Snow Leopard

Snow Leopard
Snow Leopard cub (7 mos old) - Cape May County Zoo

Monday, July 4, 2011

Fireworks and Pets

Happy Independence Day!  

This weekend has been filled with the sounds and sights of fireworks going off nightly. It's also a time when many pets have anxiety issues. This applies mainly to dogs. Cats will likely hide if they have sound phobias.  Dogs may hide or they may show other behaviors - pacing, panting, whining, shaking, clinging to your side, etc.  

Often dogs that have these issues during fireworks demonstrations, also have issues during thunderstorms or gunfire (and other loud noises as well). Interestingly (and not surprisingly) with storms, they generally show signs BEFORE a storm is in sight (they "know" it's coming). 

Owners of these dogs generally know that their pet has an issue during these times. 

There are several things that you can do to help your pet during these times:

1. Do not "reward" this behavior by doing the baby talk/coddle thing - you are only telling the dog this is how they should act. You don't want to punish them, but you want to be non-chalant about it. It's not a big deal to you, so it won't be to them. 

2. There are some good tools out there that can help. A product called a Thundershirt  works by providing a "hugging" feeling around your pet. It's similar to how autistic children are sometimes helped to relax. I PERSONALLY have not used this but definitely would try it. I think the reasoning behind it is sound. There are some good testimonials on it as well.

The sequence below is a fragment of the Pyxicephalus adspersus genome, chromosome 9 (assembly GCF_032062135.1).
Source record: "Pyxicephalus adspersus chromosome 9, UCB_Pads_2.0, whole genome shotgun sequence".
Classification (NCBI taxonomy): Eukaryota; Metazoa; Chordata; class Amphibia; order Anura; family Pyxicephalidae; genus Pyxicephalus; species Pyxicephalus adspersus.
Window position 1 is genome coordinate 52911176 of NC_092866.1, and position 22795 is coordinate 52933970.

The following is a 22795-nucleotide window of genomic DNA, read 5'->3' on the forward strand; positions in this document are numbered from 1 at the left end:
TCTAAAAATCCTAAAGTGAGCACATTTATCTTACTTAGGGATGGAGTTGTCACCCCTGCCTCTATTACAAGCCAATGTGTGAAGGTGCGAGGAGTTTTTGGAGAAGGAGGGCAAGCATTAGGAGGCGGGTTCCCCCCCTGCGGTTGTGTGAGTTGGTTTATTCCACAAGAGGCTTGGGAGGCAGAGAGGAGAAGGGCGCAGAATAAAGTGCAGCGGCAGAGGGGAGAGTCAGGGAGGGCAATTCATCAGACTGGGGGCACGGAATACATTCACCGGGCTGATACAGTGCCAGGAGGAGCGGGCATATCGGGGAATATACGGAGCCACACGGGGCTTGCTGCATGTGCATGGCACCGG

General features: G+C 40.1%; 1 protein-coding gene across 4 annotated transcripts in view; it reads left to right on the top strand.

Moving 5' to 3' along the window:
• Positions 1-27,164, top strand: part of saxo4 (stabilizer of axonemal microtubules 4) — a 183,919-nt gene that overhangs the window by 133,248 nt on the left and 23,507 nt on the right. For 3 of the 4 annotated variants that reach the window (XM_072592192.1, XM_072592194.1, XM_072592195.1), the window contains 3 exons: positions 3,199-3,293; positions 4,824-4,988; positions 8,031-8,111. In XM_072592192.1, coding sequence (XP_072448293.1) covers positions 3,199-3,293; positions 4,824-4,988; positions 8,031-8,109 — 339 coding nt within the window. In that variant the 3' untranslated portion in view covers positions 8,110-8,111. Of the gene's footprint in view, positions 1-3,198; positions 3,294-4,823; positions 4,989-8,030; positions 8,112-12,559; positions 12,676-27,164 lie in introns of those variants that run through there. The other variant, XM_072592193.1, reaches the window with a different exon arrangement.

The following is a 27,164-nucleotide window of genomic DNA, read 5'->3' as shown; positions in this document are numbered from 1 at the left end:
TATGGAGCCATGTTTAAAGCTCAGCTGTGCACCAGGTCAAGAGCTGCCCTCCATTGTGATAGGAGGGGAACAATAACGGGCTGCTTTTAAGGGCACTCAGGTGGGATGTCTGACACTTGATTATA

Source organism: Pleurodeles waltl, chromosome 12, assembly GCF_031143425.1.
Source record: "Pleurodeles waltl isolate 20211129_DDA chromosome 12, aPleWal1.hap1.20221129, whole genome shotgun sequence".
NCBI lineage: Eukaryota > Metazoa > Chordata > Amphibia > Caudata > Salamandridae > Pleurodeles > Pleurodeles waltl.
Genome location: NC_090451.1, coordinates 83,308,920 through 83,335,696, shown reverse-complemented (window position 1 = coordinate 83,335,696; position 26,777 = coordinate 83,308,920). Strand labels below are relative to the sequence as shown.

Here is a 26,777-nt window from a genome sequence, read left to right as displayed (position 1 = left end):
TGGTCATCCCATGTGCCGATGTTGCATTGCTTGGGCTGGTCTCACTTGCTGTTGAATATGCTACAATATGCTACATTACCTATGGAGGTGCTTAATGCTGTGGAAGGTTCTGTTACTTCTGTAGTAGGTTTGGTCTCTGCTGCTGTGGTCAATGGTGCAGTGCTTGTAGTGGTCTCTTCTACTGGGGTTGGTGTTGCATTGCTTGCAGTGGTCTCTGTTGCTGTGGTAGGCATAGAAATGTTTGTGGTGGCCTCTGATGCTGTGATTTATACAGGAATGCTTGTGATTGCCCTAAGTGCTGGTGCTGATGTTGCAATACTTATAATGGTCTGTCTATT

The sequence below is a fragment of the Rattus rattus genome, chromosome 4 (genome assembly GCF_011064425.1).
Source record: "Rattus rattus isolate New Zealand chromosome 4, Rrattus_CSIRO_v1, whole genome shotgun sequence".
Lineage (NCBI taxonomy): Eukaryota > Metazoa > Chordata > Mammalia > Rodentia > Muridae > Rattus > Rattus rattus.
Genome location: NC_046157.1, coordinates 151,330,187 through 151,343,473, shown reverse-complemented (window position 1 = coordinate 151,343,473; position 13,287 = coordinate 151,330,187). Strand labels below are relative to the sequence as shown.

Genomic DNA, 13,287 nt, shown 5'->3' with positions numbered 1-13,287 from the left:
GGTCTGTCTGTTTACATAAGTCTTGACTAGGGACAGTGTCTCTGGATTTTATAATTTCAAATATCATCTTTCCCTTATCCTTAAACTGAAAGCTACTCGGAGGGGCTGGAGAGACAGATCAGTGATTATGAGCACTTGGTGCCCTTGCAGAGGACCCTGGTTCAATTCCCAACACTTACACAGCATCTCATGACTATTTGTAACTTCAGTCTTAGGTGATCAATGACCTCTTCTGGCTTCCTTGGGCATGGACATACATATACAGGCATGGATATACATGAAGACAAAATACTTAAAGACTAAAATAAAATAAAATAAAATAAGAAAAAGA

3. There are also things like  Dog Appeasing Pheromone and Bach's Rescue Remedy. These are sprays or oral supplements. I have no personal experience with either of these. They have their supporters. I know of people with cats and dogs that have definitely seen the Rescue Remedy work for all sorts of stresses. These things are not harmful and could be worth a try.

4. During fireworks, make sure your pet is secure in your home. Some pets (not realizing they are NOT heading to safety) will dart outside during the loud noise and may be confused and get lost or worse yet, run into the road, etc.

5. Call your vet - we can also provide safe sedatives to be given prior to a storm or fireworks. They work well. I personally HAVE used these on my own dog (who now has a storm phobia). 

6. Some simple distractions - other noises (white noise, TV, etc) may help as well as keeping your dog focused on you with activities/obedience commands - let his brain be occupied with THAT instead.

1 comment:

  1. I think four above is the BEST sensible tip!! Hope Zona memories are positive